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Reviewing Conery's storefront, and I dont understand why he used Linqs auto-generated classes (ie Order class) and then he has another Order class defined that is not a partial class. WHen using repository pattern should one manually create the classes, and disregard Datacontext altogether?

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Based on the answers so far, it seems that he was using LINQtoSQL as an intermediate object for transport, the same way people use XML as an intermediate step when they're not sure what's on either end of the connection. –  Soviut Jan 10 '09 at 7:21

3 Answers 3

up vote 3 down vote accepted

If you don't decouple your front end from the linq classes using an intermediary class, you can't control with the data context gets garbage collected. Typically with data context types of instances you want to rid of them as soon as you're done using them. Here's how you might want to do this with the linq to sql context:

using (MyDataContext data = new MyDataContext())
{
    SomeThing thing = data.Things(t => t.ID == 1);
    return thing;
}
... the MyDataContext instance is gone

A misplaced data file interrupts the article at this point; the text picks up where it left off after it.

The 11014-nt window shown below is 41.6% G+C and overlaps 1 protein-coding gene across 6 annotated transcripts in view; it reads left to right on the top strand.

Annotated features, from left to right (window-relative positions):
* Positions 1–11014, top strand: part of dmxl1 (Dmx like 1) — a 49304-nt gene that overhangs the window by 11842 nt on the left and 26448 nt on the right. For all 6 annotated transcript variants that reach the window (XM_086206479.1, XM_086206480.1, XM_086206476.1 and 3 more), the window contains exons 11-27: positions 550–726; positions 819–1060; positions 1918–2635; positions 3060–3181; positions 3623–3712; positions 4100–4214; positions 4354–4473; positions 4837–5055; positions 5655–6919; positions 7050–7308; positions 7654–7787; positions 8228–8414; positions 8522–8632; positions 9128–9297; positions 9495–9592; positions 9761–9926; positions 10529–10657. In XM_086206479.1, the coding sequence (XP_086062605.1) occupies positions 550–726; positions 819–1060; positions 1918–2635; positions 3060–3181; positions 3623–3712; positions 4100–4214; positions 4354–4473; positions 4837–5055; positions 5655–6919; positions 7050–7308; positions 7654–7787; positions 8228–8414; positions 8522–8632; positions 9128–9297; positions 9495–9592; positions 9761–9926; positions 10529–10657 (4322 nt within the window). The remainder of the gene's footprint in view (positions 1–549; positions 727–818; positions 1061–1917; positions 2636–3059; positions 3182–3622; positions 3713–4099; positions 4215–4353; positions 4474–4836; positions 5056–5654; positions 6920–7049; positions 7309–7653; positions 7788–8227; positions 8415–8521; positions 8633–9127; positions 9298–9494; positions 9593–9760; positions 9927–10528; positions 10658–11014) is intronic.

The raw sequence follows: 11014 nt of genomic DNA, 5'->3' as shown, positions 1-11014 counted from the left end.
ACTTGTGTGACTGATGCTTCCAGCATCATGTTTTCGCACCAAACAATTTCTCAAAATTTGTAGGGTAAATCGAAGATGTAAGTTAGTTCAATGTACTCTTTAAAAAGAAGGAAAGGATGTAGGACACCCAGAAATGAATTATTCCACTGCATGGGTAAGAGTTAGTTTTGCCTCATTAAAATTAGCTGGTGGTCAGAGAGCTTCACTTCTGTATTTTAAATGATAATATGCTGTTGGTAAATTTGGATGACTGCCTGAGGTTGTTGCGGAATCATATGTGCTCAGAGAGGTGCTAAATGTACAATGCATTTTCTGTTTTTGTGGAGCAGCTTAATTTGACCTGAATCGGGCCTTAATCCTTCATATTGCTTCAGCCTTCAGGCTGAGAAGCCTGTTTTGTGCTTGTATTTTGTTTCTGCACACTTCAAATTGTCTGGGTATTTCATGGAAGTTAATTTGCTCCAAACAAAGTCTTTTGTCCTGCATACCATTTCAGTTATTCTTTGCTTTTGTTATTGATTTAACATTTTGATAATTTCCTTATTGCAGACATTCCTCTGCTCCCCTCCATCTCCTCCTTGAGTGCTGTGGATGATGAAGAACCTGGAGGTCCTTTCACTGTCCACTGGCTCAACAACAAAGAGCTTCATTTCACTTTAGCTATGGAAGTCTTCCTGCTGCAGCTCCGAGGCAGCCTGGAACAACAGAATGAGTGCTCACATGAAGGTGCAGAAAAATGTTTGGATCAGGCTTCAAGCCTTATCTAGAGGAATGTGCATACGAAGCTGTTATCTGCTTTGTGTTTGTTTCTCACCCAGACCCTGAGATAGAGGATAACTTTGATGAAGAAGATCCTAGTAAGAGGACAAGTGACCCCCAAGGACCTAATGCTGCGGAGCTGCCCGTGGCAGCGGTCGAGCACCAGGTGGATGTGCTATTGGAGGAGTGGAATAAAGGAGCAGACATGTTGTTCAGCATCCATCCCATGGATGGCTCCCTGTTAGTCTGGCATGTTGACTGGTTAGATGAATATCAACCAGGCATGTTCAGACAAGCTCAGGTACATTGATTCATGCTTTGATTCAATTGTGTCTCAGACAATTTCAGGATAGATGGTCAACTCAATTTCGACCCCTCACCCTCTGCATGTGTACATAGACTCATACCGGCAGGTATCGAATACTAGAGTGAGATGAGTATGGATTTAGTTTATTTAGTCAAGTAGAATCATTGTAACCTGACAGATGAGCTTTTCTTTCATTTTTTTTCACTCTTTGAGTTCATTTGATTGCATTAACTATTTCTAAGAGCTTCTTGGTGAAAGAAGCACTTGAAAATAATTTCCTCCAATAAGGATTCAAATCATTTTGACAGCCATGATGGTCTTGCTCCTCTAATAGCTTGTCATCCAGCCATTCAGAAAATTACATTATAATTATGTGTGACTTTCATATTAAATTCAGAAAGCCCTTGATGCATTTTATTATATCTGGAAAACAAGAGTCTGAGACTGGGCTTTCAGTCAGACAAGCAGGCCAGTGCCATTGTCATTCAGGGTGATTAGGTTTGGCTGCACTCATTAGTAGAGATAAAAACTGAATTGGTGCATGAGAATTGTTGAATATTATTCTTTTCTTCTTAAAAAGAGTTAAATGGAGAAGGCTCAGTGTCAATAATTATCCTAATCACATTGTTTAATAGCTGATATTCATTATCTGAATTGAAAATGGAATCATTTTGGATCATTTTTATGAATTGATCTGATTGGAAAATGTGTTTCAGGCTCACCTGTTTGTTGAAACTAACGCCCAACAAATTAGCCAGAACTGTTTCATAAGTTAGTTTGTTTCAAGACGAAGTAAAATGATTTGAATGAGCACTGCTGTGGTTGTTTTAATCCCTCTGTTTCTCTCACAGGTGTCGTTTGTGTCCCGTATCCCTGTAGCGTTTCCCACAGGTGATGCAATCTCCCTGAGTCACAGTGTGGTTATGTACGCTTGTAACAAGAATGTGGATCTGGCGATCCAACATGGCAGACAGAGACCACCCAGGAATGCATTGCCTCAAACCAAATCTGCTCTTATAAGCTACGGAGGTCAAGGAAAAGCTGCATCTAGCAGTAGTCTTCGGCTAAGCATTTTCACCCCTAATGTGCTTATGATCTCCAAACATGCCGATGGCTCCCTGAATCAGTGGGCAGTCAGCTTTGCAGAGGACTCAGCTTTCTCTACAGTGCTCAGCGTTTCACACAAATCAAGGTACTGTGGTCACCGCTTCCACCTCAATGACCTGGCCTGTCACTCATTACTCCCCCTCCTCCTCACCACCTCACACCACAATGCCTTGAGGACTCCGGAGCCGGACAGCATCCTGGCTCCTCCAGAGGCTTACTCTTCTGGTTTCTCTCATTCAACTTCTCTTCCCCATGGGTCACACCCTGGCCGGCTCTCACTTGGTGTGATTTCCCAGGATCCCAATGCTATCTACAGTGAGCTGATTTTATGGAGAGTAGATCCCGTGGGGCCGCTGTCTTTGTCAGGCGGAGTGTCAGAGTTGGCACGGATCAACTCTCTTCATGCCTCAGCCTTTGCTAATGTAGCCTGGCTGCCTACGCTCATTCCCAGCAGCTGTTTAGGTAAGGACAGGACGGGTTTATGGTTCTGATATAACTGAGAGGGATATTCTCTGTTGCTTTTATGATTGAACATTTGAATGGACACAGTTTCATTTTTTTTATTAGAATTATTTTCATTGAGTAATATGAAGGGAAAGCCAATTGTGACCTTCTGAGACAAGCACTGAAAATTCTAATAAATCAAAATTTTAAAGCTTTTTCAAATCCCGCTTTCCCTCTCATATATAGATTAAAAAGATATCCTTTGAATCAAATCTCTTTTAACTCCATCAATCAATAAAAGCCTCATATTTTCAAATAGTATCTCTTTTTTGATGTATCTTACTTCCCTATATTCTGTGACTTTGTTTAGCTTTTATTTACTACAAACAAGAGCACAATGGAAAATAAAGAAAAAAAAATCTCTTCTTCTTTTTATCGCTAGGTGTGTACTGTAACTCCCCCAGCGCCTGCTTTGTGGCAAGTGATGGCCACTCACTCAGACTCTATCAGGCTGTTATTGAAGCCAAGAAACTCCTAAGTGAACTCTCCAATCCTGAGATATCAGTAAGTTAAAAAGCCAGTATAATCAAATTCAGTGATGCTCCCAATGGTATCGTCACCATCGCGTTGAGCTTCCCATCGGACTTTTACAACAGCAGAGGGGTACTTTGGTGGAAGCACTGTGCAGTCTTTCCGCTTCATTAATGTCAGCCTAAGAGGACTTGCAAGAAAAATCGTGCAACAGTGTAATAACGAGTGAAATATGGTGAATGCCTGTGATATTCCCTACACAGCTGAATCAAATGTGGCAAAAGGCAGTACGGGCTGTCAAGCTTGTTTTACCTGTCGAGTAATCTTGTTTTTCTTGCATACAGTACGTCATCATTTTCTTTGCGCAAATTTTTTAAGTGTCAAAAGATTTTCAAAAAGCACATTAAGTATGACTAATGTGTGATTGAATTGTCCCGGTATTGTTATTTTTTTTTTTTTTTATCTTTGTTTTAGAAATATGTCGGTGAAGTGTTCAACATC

With the "using" block, you're disposing of the instance of MYDataContext at the last "}". However, if you do this you'll get an error then trying to use "thing" because the data context instance is gone. If you don't dispose of the data context, it's left hanging around until it's eventually garbage collected.

If you introduce an intermediary class to decouple the linq to sql code from the calling app you can still get rid of your data context instance and return the same data (just in a different object):

using (MyDataContext data = new MyDataContext())
{
    SomeThing thing = data.Things(t => t.ID == 1);
    SometThingElse otherThing = ConvertSomethingToSomethingElse(thing);
    return otherThing;
}
... the MyDataContext instance is gone

Hope that helps.

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Rob has answered on this question in one of his show.

He Using POCO classes to be aware from all dataaccess classes. For example when he change LINQ-to-SQL to NHibernate all he will need to do i change his "mappings" in his filters, and he will not have to make any changes in bussiness logic.

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exactly right. it's to loosely couple the data layer to the rest of the site. so when he wants to drop L2S and replace it with Subtext or anything else, he only modifies one project, not multiple projects. –  Pure.Krome Jan 14 '09 at 0:52

He said in one of his recent videos he doesn't like the way LINQ to SQL does mapping. I agree though I think it is complete overkill.

I'd say you're not breaking any major design patterns as long as you're sticking to the repository pattern itself. I think it's a matter of choice to have 2 sets of classesa, allbeit a bad one, still a choice.

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